In his report Dr. Phipps stated that he had a doubt concerning the diagnosis, and suggested a further X-ray examination at the end of two months. During the hearing it appeared that an X-ray examination of the employee's chest had been made by Dr. Butler, and the single member informed the parties that he intended to submit the report of this examination to Dr. Phipps and to ask him for a supplemental opinion. The parties agreed to this procedure. Pursuant to this agreement the single member called Dr. Phipps on the telephone and read to him Dr. Butler's report. [Note 1] Dr. Phipps thereupon filed a supplemental report in which he stated that on the basis of Dr. Butler's findings, which were the same as those made in an impartial examination by Dr. George, he was of opinion that the employee did not have pneumoconiosis or evidence of injury to the lungs from exposure to dust, and that there was no need of further X-ray examination as suggested in his original report. Copies of this supplemental report were mailed to the parties on the same day that the original decision of the single member was filed. (An examination of the record of the original hearing supports the foregoing findings of the single member.)
The employee was then permitted to introduce additional medical evidence bearing upon his alleged injury. At the conclusion of the hearing he asked that a further examination be made by another impartial physician. In his decision the single member reaffirmed his original finding, denied the request for an examination by another physician, and dismissed the claim for compensation.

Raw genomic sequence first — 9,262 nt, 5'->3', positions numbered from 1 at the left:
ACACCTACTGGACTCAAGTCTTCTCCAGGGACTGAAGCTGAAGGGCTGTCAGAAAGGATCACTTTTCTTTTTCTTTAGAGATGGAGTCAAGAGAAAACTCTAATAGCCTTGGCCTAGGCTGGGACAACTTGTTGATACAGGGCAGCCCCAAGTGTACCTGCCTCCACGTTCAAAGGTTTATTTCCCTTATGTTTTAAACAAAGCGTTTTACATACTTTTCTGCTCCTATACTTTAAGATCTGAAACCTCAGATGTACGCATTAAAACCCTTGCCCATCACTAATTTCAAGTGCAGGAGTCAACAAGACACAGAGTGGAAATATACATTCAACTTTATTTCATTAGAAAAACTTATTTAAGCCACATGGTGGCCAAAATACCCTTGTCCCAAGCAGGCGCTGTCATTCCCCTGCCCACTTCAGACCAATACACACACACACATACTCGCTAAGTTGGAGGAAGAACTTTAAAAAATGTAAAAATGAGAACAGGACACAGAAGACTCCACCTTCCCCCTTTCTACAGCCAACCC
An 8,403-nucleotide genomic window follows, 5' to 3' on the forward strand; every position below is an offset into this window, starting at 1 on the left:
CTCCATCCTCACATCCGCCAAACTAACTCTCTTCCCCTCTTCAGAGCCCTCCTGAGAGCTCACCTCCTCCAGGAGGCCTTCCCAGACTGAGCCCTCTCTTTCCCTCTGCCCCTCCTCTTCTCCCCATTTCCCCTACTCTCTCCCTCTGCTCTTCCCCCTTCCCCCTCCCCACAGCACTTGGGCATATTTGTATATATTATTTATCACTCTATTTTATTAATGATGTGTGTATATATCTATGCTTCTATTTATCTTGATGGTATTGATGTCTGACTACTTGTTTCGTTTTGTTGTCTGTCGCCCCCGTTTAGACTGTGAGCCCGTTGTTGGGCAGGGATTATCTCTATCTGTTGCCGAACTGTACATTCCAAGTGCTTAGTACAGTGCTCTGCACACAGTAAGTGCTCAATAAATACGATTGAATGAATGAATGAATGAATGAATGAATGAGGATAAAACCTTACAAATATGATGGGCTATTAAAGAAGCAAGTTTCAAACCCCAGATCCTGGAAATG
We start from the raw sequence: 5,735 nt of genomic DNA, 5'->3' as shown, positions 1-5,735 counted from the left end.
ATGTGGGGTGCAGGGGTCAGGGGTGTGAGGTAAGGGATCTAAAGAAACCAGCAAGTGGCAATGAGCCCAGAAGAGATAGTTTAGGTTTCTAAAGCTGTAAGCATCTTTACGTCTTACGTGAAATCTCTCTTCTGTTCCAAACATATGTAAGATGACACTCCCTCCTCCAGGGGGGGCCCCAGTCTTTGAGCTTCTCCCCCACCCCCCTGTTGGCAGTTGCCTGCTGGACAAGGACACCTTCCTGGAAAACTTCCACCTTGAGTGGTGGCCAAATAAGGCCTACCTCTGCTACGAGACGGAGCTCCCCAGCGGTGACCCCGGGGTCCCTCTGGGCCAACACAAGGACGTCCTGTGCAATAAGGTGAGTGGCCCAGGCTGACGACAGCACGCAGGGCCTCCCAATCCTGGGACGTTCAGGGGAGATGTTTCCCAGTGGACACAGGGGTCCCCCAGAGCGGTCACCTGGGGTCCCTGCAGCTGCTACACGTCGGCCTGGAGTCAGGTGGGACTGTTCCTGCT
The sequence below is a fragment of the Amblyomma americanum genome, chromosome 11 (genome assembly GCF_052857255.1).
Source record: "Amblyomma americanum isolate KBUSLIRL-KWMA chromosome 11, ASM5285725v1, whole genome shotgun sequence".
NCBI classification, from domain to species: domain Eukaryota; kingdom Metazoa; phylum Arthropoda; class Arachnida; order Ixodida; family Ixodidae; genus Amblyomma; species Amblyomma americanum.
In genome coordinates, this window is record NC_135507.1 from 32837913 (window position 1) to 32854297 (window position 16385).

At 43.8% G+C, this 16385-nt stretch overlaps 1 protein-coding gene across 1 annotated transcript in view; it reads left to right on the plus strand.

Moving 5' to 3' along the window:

The reviewing board reported that in accordance with paragraph (3) of the Superior Court's order of recommittal it had considered the advisability of having the employee examined by another impartial physician and was of opinion that this would not be of any material assistance to it. It also reported the action taken with respect to those matters set forth in paragraph (4). The board, after adopting the findings, rulings and decision of the single member, made the further findings that the condition for which the employee
seeks compensation is a condition of bronchiectasis caused by two attacks of pneumonia and that neither the pneumonia nor the bronchiectasis was precipitated by or was in any way causally related to his employment. The claim for compensation was dismissed.
The decree of the Superior Court was right. It was in accordance with the findings of the reviewing board which must stand if there was any evidence to support them. Lazarz's Case, 293 Mass. 538 , 540. Borstel's Case, 307 Mass. 24 , 25-26. The evidence, which need not be reviewed, amply warranted the findings of the board.
The principal contention of the employee is that the action of the single member in communicating the contents of Dr. Butler's report to Dr. Phipps and permitting him to file a supplemental report based on it was improper. But the short answer to this is that since this procedure was agreed to by the employee he cannot now be heard to object to it. The other questions argued require no discussion; we have considered them and are of opinion that they reveal no error of law.
[Note 1] This report was included in the single member's report on recommittal.